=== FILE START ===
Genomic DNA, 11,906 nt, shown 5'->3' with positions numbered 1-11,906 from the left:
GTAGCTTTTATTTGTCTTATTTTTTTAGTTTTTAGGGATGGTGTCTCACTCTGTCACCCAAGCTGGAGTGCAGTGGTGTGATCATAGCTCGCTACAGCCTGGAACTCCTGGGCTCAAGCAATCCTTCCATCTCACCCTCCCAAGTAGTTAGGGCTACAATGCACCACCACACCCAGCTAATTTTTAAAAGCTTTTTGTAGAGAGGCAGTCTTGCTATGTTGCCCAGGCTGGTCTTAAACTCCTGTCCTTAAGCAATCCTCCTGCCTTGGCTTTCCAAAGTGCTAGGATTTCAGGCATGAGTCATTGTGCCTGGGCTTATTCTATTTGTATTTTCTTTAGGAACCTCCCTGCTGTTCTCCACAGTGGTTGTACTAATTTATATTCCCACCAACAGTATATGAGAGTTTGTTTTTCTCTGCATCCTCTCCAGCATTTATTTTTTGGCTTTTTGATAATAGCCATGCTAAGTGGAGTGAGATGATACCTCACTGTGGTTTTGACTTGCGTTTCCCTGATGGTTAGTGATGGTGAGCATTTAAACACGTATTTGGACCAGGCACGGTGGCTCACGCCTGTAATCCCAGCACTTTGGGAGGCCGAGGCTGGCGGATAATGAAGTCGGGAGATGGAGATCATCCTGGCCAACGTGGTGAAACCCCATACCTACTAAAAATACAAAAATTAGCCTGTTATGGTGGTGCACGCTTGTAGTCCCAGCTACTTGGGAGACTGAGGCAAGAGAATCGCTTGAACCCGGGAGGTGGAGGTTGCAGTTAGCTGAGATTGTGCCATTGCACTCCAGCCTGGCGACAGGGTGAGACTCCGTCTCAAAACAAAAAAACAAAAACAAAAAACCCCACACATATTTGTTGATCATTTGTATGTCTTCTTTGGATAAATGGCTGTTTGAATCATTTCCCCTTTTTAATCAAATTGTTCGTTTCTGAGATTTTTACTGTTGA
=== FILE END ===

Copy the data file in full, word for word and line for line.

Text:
Genomic DNA, 11,906 nt, shown 5'->3' with positions numbered 1-11,906 from the left:
GTAGCTTTTATTTGTCTTATTTTTTTAGTTTTTAGGGATGGTGTCTCACTCTGTCACCCAAGCTGGAGTGCAGTGGTGTGATCATAGCTCGCTACAGCCTGGAACTCCTGGGCTCAAGCAATCCTTCCATCTCACCCTCCCAAGTAGTTAGGGCTACAATGCACCACCACACCCAGCTAATTTTTAAAAGCTTTTTGTAGAGAGGCAGTCTTGCTATGTTGCCCAGGCTGGTCTTAAACTCCTGTCCTTAAGCAATCCTCCTGCCTTGGCTTTCCAAAGTGCTAGGATTTCAGGCATGAGTCATTGTGCCTGGGCTTATTCTATTTGTATTTTCTTTAGGAACCTCCCTGCTGTTCTCCACAGTGGTTGTACTAATTTATATTCCCACCAACAGTATATGAGAGTTTGTTTTTCTCTGCATCCTCTCCAGCATTTATTTTTTGGCTTTTTGATAATAGCCATGCTAAGTGGAGTGAGATGATACCTCACTGTGGTTTTGACTTGCGTTTCCCTGATGGTTAGTGATGGTGAGCATTTAAACACGTATTTGGACCAGGCACGGTGGCTCACGCCTGTAATCCCAGCACTTTGGGAGGCCGAGGCTGGCGGATAATGAAGTCGGGAGATGGAGATCATCCTGGCCAACGTGGTGAAACCCCATACCTACTAAAAATACAAAAATTAGCCTGTTATGGTGGTGCACGCTTGTAGTCCCAGCTACTTGGGAGACTGAGGCAAGAGAATCGCTTGAACCCGGGAGGTGGAGGTTGCAGTTAGCTGAGATTGTGCCATTGCACTCCAGCCTGGCGACAGGGTGAGACTCCGTCTCAAAACAAAAAAACAAAAACAAAAAACCCCACACATATTTGTTGATCATTTGTATGTCTTCTTTGGATAAATGGCTGTTTGAATCATTTCCCCTTTTTAATCAAATTGTTCGTTTCTGAGATTTTTACTGTTGA